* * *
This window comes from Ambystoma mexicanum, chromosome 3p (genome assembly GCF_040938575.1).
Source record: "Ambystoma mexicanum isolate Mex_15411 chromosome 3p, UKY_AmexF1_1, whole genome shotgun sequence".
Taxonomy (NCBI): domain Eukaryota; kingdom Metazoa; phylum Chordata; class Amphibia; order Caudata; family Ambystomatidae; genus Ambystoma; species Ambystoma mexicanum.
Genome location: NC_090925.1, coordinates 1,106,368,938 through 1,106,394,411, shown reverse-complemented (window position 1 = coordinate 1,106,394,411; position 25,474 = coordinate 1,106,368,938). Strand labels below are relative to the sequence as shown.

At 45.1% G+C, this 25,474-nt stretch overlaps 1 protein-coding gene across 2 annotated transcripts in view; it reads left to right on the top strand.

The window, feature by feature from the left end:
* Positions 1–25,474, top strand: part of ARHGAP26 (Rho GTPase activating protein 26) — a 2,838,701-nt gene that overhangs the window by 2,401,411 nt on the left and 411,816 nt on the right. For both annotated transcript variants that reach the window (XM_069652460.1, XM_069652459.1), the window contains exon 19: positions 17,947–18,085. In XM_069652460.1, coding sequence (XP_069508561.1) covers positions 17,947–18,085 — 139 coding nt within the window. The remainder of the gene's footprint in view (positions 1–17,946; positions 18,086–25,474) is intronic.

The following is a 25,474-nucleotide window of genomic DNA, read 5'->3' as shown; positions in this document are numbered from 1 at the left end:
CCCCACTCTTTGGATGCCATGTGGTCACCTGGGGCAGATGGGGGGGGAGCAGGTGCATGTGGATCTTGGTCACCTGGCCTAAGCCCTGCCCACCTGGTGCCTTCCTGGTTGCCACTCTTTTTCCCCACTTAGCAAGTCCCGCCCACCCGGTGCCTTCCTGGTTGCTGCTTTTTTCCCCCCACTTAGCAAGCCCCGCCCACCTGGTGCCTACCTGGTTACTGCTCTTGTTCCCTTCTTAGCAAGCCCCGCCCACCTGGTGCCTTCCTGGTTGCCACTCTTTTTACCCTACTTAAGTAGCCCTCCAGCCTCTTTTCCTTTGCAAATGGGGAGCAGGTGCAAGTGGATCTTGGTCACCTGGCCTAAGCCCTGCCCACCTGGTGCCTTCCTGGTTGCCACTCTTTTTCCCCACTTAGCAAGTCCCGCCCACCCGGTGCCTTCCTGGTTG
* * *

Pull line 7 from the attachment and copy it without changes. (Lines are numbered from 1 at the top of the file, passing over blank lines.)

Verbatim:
* Positions 1–25,474, top strand: part of ARHGAP26 (Rho GTPase activating protein 26) — a 2,838,701-nt gene that overhangs the window by 2,401,411 nt on the left and 411,816 nt on the right. For both annotated transcript variants that reach the window (XM_069652460.1, XM_069652459.1), the window contains exon 19: positions 17,947–18,085. In XM_069652460.1, coding sequence (XP_069508561.1) covers positions 17,947–18,085 — 139 coding nt within the window. The remainder of the gene's footprint in view (positions 1–17,946; positions 18,086–25,474) is intronic.